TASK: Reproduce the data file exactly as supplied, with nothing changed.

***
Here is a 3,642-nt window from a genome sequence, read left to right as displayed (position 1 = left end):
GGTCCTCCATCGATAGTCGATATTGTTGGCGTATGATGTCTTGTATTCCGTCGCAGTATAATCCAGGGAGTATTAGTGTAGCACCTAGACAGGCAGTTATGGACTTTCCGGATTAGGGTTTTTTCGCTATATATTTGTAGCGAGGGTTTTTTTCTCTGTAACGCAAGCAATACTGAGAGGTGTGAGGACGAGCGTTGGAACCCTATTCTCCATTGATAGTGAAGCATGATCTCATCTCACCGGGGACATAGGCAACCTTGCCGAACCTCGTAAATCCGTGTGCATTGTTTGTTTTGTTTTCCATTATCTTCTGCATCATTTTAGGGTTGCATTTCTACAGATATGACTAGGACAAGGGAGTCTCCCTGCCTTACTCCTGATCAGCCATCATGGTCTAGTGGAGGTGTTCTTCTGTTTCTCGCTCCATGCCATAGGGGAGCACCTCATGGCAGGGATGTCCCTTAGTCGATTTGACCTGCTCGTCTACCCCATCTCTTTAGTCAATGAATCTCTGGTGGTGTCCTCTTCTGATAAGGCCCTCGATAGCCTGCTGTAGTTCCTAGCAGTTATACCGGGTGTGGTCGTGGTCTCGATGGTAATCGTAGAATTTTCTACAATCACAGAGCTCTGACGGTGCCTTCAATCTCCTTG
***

Here is a 3,642-nt window from a genome sequence, read left to right as displayed (position 1 = left end):
GGTCCTCCATCGATAGTCGATATTGTTGGCGTATGATGTCTTGTATTCCGTCGCAGTATAATCCAGGGAGTATTAGTGTAGCACCTAGACAGGCAGTTATGGACTTTCCGGATTAGGGTTTTTTCGCTATATATTTGTAGCGAGGGTTTTTTTCTCTGTAACGCAAGCAATACTGAGAGGTGTGAGGACGAGCGTTGGAACCCTATTCTCCATTGATAGTGAAGCATGATCTCATCTCACCGGGGACATAGGCAACCTTGCCGAACCTCGTAAATCCGTGTGCATTGTTTGTTTTGTTTTCCATTATCTTCTGCATCATTTTAGGGTTGCATTTCTACAGATATGACTAGGACAAGGGAGTCTCCCTGCCTTACTCCTGATCAGCCATCATGGTCTAGTGGAGGTGTTCTTCTGTTTCTCGCTCCATGCCATAGGGGAGCACCTCATGGCAGGGATGTCCCTTAGTCGATTTGACCTGCTCGTCTACCCCATCTCTTTAGTCAATGAATCTCTGGTGGTGTCCTCTTCTGATAAGGCCCTCGATAGCCTGCTGTAGTTCCTAGCAGTTATACCGGGTGTGGTCGTGGTCTCGATGGTAATCGTAGAATTTTCTACAATCACAGAGCTCTGACGGTGCCTTCAATCTCCTTG